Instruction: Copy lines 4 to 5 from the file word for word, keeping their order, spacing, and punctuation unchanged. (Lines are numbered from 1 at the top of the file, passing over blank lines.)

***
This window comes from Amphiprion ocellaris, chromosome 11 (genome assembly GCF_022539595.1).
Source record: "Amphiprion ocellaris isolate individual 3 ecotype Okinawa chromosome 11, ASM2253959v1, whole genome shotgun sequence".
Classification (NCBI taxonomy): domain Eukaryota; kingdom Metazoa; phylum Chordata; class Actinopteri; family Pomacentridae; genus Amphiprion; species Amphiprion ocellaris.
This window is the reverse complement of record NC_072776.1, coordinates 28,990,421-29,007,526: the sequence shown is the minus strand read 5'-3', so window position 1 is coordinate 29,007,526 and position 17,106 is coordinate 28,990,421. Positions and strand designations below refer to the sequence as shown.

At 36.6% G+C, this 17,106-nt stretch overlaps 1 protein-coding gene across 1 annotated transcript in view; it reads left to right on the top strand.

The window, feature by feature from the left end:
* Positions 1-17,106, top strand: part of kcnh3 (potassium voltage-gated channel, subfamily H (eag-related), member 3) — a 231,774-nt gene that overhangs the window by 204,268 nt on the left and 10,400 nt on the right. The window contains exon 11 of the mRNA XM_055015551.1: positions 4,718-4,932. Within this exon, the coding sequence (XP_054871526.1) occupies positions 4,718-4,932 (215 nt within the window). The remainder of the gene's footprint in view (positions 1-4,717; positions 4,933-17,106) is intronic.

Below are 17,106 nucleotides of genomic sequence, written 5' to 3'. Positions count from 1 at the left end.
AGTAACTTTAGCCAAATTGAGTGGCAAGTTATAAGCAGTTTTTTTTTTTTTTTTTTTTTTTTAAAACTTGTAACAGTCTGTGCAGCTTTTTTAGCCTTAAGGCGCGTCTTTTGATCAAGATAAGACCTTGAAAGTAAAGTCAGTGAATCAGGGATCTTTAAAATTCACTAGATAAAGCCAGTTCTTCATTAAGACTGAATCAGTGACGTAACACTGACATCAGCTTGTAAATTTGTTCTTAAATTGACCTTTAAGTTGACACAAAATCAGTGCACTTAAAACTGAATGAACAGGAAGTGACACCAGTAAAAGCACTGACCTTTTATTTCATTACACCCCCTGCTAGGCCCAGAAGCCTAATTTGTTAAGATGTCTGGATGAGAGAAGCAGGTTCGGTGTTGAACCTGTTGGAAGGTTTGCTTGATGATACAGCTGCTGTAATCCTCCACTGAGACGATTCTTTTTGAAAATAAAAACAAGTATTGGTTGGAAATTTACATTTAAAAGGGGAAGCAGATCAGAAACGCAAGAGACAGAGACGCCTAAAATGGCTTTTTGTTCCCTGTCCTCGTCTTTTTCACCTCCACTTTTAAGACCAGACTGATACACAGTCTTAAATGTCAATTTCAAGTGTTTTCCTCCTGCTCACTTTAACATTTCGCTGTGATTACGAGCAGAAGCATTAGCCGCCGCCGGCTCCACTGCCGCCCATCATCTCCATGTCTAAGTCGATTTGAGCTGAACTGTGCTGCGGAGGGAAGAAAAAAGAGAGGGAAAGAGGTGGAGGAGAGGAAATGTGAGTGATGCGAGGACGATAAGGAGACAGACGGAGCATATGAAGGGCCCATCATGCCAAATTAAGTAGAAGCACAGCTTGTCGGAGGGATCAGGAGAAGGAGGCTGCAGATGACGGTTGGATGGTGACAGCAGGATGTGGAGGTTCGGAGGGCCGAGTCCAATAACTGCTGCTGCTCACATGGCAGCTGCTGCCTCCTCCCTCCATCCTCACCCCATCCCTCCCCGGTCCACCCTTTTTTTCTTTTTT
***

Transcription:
This window is the reverse complement of record NC_072776.1, coordinates 28,990,421-29,007,526: the sequence shown is the minus strand read 5'-3', so window position 1 is coordinate 29,007,526 and position 17,106 is coordinate 28,990,421. Positions and strand designations below refer to the sequence as shown.

At 36.6% G+C, this 17,106-nt stretch overlaps 1 protein-coding gene across 1 annotated transcript in view; it reads left to right on the top strand.